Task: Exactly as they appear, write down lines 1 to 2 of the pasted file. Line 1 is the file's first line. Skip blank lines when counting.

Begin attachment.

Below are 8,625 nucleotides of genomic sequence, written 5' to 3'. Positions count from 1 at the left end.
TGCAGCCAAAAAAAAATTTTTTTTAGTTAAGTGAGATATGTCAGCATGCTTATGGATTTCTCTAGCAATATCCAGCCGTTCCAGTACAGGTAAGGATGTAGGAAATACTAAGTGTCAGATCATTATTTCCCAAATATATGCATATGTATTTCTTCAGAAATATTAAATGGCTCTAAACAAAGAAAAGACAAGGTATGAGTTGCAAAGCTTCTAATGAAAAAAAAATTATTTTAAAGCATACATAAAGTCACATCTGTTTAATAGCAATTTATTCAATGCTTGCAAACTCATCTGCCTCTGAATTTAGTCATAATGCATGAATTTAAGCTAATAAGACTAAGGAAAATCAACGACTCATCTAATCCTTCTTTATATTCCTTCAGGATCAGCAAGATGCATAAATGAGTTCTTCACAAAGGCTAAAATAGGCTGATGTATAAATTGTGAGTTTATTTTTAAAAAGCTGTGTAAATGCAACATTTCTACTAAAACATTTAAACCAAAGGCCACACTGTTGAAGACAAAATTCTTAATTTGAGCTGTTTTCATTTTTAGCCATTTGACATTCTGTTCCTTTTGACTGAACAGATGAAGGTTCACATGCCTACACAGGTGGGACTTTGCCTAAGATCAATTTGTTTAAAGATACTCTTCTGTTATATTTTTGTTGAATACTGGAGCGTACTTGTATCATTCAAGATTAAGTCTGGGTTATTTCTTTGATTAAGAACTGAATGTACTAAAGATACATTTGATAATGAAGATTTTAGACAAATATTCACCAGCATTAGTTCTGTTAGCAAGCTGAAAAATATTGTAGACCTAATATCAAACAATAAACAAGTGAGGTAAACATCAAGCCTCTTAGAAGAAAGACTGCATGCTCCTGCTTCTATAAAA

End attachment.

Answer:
Below are 8,625 nucleotides of genomic sequence, written 5' to 3'. Positions count from 1 at the left end.
TGCAGCCAAAAAAAAATTTTTTTTAGTTAAGTGAGATATGTCAGCATGCTTATGGATTTCTCTAGCAATATCCAGCCGTTCCAGTACAGGTAAGGATGTAGGAAATACTAAGTGTCAGATCATTATTTCCCAAATATATGCATATGTATTTCTTCAGAAATATTAAATGGCTCTAAACAAAGAAAAGACAAGGTATGAGTTGCAAAGCTTCTAATGAAAAAAAAATTATTTTAAAGCATACATAAAGTCACATCTGTTTAATAGCAATTTATTCAATGCTTGCAAACTCATCTGCCTCTGAATTTAGTCATAATGCATGAATTTAAGCTAATAAGACTAAGGAAAATCAACGACTCATCTAATCCTTCTTTATATTCCTTCAGGATCAGCAAGATGCATAAATGAGTTCTTCACAAAGGCTAAAATAGGCTGATGTATAAATTGTGAGTTTATTTTTAAAAAGCTGTGTAAATGCAACATTTCTACTAAAACATTTAAACCAAAGGCCACACTGTTGAAGACAAAATTCTTAATTTGAGCTGTTTTCATTTTTAGCCATTTGACATTCTGTTCCTTTTGACTGAACAGATGAAGGTTCACATGCCTACACAGGTGGGACTTTGCCTAAGATCAATTTGTTTAAAGATACTCTTCTGTTATATTTTTGTTGAATACTGGAGCGTACTTGTATCATTCAAGATTAAGTCTGGGTTATTTCTTTGATTAAGAACTGAATGTACTAAAGATACATTTGATAATGAAGATTTTAGACAAATATTCACCAGCATTAGTTCTGTTAGCAAGCTGAAAAATATTGTAGACCTAATATCAAACAATAAACAAGTGAGGTAAACATCAAGCCTCTTAGAAGAAAGACTGCATGCTCCTGCTTCTATAAAA